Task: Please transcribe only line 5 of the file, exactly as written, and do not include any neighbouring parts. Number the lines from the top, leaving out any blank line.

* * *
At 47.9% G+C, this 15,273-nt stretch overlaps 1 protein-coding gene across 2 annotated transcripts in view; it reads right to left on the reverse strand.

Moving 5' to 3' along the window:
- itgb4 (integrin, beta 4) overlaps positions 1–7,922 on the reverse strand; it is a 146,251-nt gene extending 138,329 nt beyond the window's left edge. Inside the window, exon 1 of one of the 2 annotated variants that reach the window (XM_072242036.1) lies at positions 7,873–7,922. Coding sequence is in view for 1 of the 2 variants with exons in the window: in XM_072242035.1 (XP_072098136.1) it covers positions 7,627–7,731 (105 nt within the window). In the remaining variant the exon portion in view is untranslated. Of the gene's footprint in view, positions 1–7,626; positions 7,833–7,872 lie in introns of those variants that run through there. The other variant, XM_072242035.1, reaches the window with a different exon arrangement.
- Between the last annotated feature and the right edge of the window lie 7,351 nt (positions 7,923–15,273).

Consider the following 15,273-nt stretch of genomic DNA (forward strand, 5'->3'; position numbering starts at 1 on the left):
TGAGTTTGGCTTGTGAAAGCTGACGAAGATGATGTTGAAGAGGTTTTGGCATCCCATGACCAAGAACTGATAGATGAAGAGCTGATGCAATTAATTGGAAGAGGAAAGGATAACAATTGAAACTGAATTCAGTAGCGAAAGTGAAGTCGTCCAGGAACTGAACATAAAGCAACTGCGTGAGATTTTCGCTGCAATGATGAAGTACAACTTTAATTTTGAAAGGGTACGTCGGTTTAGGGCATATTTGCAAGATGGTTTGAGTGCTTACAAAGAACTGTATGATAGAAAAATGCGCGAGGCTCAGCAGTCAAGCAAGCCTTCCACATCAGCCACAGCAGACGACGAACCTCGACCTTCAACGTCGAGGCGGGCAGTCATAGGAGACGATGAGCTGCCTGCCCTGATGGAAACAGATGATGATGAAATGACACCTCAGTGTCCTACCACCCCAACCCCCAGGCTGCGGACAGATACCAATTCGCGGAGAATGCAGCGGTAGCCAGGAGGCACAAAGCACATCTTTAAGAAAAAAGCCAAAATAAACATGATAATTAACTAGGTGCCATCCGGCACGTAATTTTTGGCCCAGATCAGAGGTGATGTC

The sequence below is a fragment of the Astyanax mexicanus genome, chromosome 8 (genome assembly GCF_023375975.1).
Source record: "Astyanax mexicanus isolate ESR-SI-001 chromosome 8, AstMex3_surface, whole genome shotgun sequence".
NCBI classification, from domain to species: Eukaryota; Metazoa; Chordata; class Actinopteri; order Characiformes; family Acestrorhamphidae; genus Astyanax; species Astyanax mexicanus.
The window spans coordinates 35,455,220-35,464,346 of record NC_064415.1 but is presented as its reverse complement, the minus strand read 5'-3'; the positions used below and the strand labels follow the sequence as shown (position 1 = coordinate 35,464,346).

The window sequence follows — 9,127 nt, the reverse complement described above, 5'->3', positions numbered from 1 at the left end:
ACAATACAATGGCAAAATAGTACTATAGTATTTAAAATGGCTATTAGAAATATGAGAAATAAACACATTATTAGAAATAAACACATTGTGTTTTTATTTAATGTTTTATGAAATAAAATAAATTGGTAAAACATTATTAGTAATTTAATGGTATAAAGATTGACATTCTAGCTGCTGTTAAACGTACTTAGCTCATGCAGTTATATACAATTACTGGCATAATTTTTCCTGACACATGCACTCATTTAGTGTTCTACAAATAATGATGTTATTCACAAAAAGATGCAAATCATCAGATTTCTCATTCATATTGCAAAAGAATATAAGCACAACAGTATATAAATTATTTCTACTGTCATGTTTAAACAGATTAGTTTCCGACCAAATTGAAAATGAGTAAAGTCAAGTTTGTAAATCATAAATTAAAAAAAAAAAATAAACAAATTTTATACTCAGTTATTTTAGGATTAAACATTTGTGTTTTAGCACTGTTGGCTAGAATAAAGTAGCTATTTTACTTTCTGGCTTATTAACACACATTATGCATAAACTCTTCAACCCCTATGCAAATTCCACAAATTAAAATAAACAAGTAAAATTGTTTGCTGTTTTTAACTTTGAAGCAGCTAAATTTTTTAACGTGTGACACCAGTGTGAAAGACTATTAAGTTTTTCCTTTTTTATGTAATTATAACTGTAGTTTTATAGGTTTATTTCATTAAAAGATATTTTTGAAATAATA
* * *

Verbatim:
Consider the following 15,273-nt stretch of genomic DNA (forward strand, 5'->3'; position numbering starts at 1 on the left):